Most other species in the two native gardens look exactly as they should right now, exhibiting varying degrees of browning leaf edges, a mix of fresh and dried blooms, seedheads (some left unclipped for the birds), and fresh-to-fading greenery. The showy milkweed (Asclepias speciosa) and narrow-leafed milkweed (Asclepias fascicularis) display fat and burst pods, respectively. The wilting California rose (Rosa californica) is left un-deadheaded so it can develop its tiny hips. There are several different species of penstemon in the two gardens, with bloom times ranging from early spring to midsummer; they have finished flowering for the season, but are holding on valiantly to await another summer. The snapdragon bush (Keckiella antirrhinoides), coyote mint (Monardella villosa) and gum plant (Grindelia camporum) are well on their way to complete dormancy, right on schedule.
One corner of the California Native garden shows to advantage many different buckwheats (Eriogonum), which maintain striking good looks. The California buckwheat (E. fasciculatum), still a mass of creamy pompom flowers, rises above three others: the sulfur buckwheat (E. umbellatum), its flowers drying and darkening to an attractive rust; the ruby buckwheat (E. grande var. rubescens), a mix of fresh pink and drying flower heads, with green leaves curling to show pale undersides; and the spindly stalks of the naked buckwheat (E. nudum) are still attracting bees.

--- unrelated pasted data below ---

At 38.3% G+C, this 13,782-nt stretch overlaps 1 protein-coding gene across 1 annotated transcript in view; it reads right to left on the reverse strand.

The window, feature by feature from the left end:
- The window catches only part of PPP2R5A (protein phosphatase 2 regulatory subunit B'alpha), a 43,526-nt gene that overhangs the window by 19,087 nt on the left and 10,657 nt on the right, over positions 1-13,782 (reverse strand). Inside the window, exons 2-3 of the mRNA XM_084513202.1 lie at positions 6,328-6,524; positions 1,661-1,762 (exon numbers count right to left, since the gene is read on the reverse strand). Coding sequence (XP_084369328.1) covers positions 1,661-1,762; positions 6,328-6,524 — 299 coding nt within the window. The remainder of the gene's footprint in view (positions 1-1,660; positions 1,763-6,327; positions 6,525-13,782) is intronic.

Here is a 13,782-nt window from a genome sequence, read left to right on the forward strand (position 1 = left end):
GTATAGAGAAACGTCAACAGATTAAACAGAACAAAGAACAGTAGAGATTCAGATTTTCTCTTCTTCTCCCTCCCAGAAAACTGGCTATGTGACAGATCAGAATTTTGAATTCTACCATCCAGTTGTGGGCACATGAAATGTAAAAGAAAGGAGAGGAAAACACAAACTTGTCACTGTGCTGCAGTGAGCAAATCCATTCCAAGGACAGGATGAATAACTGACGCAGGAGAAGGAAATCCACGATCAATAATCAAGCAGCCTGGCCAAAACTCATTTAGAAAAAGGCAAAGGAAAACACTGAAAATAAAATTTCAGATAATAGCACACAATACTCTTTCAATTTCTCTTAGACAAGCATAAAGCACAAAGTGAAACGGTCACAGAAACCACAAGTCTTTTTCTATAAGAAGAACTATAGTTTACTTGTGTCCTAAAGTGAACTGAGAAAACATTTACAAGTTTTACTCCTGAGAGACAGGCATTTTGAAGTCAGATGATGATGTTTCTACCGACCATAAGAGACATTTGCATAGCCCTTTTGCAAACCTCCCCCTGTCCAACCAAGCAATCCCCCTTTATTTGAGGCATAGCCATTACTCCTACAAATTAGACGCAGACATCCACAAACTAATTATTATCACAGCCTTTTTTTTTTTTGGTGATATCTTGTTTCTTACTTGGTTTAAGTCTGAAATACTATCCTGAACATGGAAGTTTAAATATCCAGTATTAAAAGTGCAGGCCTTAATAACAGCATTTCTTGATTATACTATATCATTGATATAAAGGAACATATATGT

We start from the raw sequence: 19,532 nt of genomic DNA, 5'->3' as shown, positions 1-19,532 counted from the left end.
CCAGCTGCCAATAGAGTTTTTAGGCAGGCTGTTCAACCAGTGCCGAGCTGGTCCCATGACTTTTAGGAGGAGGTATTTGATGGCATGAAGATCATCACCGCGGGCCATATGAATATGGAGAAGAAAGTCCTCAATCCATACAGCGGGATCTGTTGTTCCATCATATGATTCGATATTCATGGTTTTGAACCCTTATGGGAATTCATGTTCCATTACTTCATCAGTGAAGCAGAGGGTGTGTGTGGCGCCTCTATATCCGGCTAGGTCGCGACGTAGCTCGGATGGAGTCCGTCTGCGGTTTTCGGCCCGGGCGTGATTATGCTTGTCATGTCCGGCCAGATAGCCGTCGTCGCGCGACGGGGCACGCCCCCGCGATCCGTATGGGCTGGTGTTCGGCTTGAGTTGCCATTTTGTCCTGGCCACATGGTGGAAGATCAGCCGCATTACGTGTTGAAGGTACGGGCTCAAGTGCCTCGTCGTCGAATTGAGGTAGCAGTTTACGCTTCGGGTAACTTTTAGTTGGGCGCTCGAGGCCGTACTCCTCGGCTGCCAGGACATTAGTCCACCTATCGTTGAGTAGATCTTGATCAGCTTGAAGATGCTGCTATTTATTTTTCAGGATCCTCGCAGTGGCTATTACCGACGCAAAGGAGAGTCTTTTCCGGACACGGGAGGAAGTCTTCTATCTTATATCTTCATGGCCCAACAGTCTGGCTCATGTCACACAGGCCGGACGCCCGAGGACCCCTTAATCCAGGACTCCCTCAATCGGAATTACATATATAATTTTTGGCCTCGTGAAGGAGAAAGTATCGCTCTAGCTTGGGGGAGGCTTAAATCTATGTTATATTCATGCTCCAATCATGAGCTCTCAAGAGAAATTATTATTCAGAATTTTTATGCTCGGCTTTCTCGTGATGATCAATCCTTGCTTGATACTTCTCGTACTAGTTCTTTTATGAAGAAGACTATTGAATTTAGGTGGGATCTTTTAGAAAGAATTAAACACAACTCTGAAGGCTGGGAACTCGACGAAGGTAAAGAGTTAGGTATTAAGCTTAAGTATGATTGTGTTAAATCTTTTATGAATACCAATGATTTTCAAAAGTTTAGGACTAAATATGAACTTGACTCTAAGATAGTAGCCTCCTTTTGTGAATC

The watering regimen applied at these zones of native plants in the Demonstration Garden is a useful general guideline for drought-tolerant native species. We use a drip system with one two-gallon emitter on each specimen. We turn on irrigation in mid- to late June as the summer heats up, and water once every two weeks for 30 minutes, delivering around a gallon to each plant. Plants are watered throughout their first two summer seasons; for their first summer, newcomers planted in the fall or spring get additional hand-watering so they are watered weekly, and for the second summer, they receive the twice-monthly automated drip. After two summer cycles, emitters are removed from the most xeric specimens and they get no further scheduled irrigation. With this regular but spare watering, plants retain garden-worthy flowers and foliage longer than they would in the harsh outback.